The Fight for Wisconsin
Bipartisanship may be making headway in Washington, D.C., where President Obama and Republicans have at long last agreed on a two-week budget extension, but it’s nowhere to be found in Wisconsin. The standoff in Madison continues unabated— a dead heat between Democrats and Republicans, as well as between Republicans and state workers.
It all began on February 11th, when Republican Governor Scott Walker proposed his Budget Repair Bill, which tries to reduce the $137 million deficit in the state budget by severely limiting public workers’ rights to collectively bargain. It would also require state workers to pay 12.6% of the total cost of their health care premiums and put 5.8% of their pay towards their pension benefits.
But state workers weren’t happy, and it didn’t take them long to show it. For more than two weeks now they’ve been staging protests—as the New York Times puts it, the state Capitol building in Madison has been turned into “an elegant sleepover for a resilient band of protestors.”
While state workers’ unions have agreed to pay more for their health care and pension, they refuse to concede the right to collectively bargain about their benefits. When asked on NBC’s “Meet the Press” why he didn’t just accept a compromise, Walker spewed a flood of rehearsed answers. His proposal, he said, was less restrictive than Obama’s, adding that he used to work as a local official and therefore personally understood the costs of collective bargaining.
Answers like these only fueled Democrats in the state’s government, who see no solid connection between collective bargaining and the deficit, and think this is merely a ploy by Walker to hurt state worker unions. After the assembly passed the bill, the Democrats fled to Illinois on February 17th, leaving the Republican-led state Senate without the quorum needed to vote; while Republicans hold a 19-14 majority, without a 20th vote they can’t pass any bill that spends money.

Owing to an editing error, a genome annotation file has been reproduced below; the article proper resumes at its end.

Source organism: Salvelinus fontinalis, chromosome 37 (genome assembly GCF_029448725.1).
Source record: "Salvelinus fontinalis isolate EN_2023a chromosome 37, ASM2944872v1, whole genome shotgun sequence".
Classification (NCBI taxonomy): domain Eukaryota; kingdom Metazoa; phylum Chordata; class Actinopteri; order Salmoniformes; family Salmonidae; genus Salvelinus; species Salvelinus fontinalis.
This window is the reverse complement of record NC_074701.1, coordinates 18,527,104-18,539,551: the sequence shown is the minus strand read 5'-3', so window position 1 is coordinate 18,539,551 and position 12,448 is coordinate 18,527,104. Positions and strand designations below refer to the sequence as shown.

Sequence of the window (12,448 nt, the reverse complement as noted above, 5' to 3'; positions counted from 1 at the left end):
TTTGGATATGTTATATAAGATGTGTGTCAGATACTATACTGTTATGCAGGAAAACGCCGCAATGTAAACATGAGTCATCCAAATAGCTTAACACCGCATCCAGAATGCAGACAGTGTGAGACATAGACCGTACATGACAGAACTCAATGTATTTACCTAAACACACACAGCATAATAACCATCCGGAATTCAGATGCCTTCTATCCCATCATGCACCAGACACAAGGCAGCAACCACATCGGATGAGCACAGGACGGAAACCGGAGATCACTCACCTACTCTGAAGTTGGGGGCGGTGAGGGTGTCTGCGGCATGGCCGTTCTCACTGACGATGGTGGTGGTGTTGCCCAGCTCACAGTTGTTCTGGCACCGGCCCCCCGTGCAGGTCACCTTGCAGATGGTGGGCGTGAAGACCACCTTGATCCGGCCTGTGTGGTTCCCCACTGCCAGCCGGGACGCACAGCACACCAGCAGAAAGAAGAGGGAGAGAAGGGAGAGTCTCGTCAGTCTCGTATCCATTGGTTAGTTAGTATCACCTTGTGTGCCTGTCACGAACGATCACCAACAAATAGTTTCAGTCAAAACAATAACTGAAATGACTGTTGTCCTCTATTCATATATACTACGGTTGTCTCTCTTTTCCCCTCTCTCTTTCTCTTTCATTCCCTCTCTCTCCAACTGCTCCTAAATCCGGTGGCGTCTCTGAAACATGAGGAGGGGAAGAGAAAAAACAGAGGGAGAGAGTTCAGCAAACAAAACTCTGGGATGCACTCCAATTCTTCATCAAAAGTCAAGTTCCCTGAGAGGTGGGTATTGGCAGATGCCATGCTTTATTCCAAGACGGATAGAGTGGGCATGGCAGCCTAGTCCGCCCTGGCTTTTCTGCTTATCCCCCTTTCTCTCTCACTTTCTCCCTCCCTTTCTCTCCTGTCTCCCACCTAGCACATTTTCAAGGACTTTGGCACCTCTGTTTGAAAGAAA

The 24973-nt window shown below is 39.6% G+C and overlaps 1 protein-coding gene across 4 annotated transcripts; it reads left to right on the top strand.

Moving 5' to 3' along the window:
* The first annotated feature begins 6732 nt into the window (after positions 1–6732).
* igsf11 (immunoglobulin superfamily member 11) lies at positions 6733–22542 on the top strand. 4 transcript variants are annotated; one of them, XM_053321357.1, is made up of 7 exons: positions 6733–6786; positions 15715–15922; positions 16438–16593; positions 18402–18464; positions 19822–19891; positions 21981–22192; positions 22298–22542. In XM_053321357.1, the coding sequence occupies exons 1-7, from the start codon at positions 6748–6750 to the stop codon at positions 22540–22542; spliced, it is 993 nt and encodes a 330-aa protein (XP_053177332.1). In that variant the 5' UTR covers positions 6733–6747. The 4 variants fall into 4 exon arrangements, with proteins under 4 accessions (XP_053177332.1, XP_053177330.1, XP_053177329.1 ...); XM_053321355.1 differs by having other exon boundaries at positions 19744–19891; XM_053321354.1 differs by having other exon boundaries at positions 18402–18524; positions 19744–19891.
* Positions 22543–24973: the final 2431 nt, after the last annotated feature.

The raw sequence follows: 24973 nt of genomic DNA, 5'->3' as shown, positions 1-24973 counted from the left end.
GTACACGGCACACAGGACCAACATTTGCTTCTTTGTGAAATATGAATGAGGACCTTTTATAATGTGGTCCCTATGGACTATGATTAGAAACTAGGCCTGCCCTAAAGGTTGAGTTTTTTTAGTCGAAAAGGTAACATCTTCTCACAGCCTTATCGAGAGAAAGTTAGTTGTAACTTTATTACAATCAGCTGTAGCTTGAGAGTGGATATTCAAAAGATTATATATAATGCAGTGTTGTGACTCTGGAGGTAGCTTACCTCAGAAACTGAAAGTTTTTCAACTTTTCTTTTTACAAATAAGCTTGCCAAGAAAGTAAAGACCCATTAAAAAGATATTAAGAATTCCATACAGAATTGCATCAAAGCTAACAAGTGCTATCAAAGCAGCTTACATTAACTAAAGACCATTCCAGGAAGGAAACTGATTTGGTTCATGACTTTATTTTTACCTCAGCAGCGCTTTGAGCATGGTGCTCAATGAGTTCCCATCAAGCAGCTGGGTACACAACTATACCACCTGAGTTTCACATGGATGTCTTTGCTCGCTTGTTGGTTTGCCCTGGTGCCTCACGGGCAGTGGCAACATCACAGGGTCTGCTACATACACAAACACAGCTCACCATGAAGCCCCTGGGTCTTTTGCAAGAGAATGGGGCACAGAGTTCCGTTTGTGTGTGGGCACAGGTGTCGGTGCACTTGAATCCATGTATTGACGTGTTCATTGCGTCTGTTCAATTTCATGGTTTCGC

The result of all this is a state government stuck in limbo, a Capitol that’s been turned into a pajama party, and a national debate about state workers’ unions and what should be sacrificed in this age of enormous government deficits. And as we saw in Washington with the federal budget battle, neither side is giving in.
“This is a battle to the death,” Mordecai Lee, a political scientist, told the Associated Press. “Unless one party can come up with a compromise that the other party will buy, which I doubt, this really could go on indefinitely.”
Walker and other Republicans have bee trying to lure the Dems back from Illinois, passing a resolution to charge them a $100 fine for each day they are missing, but to no avail. Walker has also been using scare tactics, threatening the loss of funds and a massive layoff of state workers.
“This is the Senate Democrats’ 24 hour notice,” said Walker’s spokesman on February 28th. “They have one day to return to work before the state loses out on the chance to refinance debt, saving taxpayers $165 million.”
But as Richard A. Oppel points out in this article, Walker’s threats have little basis in the bill. In fact, the state government doesn’t really have to pass anything to pay its bills until at least May.
“I could see this going on until the summer,” said Lee.
That may very well happen; in 2007, under similar circumstances, the Wisconsin state government didn’t pass a budget until October.
In the polls, meanwhile, the majority of people in Wisconsin, and the country, are siding with the protestors, and Walker is coming out as the big loser in all of this. A website called “Scott Walker Watch” has popped up, voters in Wisconsin are collecting signatures to recall him and other Republicans, and, in the meantime, the state Senate has been reduced to passing “legislation,” like a resolution congratulating the Green Bay Packers for winning the Super Bowl.